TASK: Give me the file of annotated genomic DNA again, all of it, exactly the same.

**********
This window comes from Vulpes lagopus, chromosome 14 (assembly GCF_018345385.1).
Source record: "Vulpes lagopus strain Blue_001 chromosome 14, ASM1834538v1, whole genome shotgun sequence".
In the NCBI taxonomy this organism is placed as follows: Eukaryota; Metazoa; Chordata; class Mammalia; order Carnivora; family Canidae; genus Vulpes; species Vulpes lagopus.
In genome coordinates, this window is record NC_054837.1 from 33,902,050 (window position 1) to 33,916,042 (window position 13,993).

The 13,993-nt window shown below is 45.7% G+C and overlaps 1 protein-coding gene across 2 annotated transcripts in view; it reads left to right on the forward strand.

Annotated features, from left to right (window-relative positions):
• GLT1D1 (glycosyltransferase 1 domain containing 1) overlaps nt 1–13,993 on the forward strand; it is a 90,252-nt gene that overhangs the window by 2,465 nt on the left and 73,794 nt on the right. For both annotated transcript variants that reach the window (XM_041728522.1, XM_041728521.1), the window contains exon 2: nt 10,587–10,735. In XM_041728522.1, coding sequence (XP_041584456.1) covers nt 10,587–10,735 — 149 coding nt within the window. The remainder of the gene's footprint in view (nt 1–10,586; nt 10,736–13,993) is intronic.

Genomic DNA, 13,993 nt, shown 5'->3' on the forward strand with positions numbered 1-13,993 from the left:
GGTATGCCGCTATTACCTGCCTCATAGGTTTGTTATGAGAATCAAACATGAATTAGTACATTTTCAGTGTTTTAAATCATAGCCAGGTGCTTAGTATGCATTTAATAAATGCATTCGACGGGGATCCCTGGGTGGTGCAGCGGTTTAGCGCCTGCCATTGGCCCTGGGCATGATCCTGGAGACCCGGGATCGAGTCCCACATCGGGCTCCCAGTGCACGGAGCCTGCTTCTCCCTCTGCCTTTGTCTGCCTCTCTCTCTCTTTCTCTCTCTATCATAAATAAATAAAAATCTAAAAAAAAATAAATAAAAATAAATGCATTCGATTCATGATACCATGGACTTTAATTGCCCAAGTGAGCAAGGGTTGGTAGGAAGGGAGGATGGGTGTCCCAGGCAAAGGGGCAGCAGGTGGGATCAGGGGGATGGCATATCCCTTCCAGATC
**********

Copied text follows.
This window comes from Vulpes lagopus, chromosome 14 (assembly GCF_018345385.1).
Source record: "Vulpes lagopus strain Blue_001 chromosome 14, ASM1834538v1, whole genome shotgun sequence".
In the NCBI taxonomy this organism is placed as follows: Eukaryota; Metazoa; Chordata; class Mammalia; order Carnivora; family Canidae; genus Vulpes; species Vulpes lagopus.
In genome coordinates, this window is record NC_054837.1 from 33,902,050 (window position 1) to 33,916,042 (window position 13,993).

The 13,993-nt window shown below is 45.7% G+C and overlaps 1 protein-coding gene across 2 annotated transcripts in view; it reads left to right on the forward strand.

Annotated features, from left to right (window-relative positions):
• GLT1D1 (glycosyltransferase 1 domain containing 1) overlaps nt 1–13,993 on the forward strand; it is a 90,252-nt gene that overhangs the window by 2,465 nt on the left and 73,794 nt on the right. For both annotated transcript variants that reach the window (XM_041728522.1, XM_041728521.1), the window contains exon 2: nt 10,587–10,735. In XM_041728522.1, coding sequence (XP_041584456.1) covers nt 10,587–10,735 — 149 coding nt within the window. The remainder of the gene's footprint in view (nt 1–10,586; nt 10,736–13,993) is intronic.

Genomic DNA, 13,993 nt, shown 5'->3' on the forward strand with positions numbered 1-13,993 from the left:
GGTATGCCGCTATTACCTGCCTCATAGGTTTGTTATGAGAATCAAACATGAATTAGTACATTTTCAGTGTTTTAAATCATAGCCAGGTGCTTAGTATGCATTTAATAAATGCATTCGACGGGGATCCCTGGGTGGTGCAGCGGTTTAGCGCCTGCCATTGGCCCTGGGCATGATCCTGGAGACCCGGGATCGAGTCCCACATCGGGCTCCCAGTGCACGGAGCCTGCTTCTCCCTCTGCCTTTGTCTGCCTCTCTCTCTCTTTCTCTCTCTATCATAAATAAATAAAAATCTAAAAAAAAATAAATAAAAATAAATGCATTCGATTCATGATACCATGGACTTTAATTGCCCAAGTGAGCAAGGGTTGGTAGGAAGGGAGGATGGGTGTCCCAGGCAAAGGGGCAGCAGGTGGGATCAGGGGGATGGCATATCCCTTCCAGATC